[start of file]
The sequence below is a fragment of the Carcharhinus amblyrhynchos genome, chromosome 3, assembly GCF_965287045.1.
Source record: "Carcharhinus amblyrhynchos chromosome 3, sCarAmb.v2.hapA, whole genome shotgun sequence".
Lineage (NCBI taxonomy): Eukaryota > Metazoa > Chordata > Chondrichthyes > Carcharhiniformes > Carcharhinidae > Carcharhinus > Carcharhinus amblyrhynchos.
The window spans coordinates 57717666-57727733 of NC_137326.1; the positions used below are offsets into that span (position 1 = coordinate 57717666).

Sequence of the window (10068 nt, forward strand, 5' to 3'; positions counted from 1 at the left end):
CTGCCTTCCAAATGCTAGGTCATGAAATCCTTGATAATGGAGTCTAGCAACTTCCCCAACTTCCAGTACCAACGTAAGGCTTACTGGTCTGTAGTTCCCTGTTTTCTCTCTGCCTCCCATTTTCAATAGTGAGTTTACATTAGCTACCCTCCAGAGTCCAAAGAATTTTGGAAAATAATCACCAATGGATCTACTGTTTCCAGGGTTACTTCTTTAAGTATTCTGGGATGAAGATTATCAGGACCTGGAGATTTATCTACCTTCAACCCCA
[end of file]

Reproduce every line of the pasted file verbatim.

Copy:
The sequence below is a fragment of the Carcharhinus amblyrhynchos genome, chromosome 3, assembly GCF_965287045.1.
Source record: "Carcharhinus amblyrhynchos chromosome 3, sCarAmb.v2.hapA, whole genome shotgun sequence".
Lineage (NCBI taxonomy): Eukaryota > Metazoa > Chordata > Chondrichthyes > Carcharhiniformes > Carcharhinidae > Carcharhinus > Carcharhinus amblyrhynchos.
The window spans coordinates 57717666-57727733 of NC_137326.1; the positions used below are offsets into that span (position 1 = coordinate 57717666).

Sequence of the window (10068 nt, forward strand, 5' to 3'; positions counted from 1 at the left end):
CTGCCTTCCAAATGCTAGGTCATGAAATCCTTGATAATGGAGTCTAGCAACTTCCCCAACTTCCAGTACCAACGTAAGGCTTACTGGTCTGTAGTTCCCTGTTTTCTCTCTGCCTCCCATTTTCAATAGTGAGTTTACATTAGCTACCCTCCAGAGTCCAAAGAATTTTGGAAAATAATCACCAATGGATCTACTGTTTCCAGGGTTACTTCTTTAAGTATTCTGGGATGAAGATTATCAGGACCTGGAGATTTATCTACCTTCAACCCCA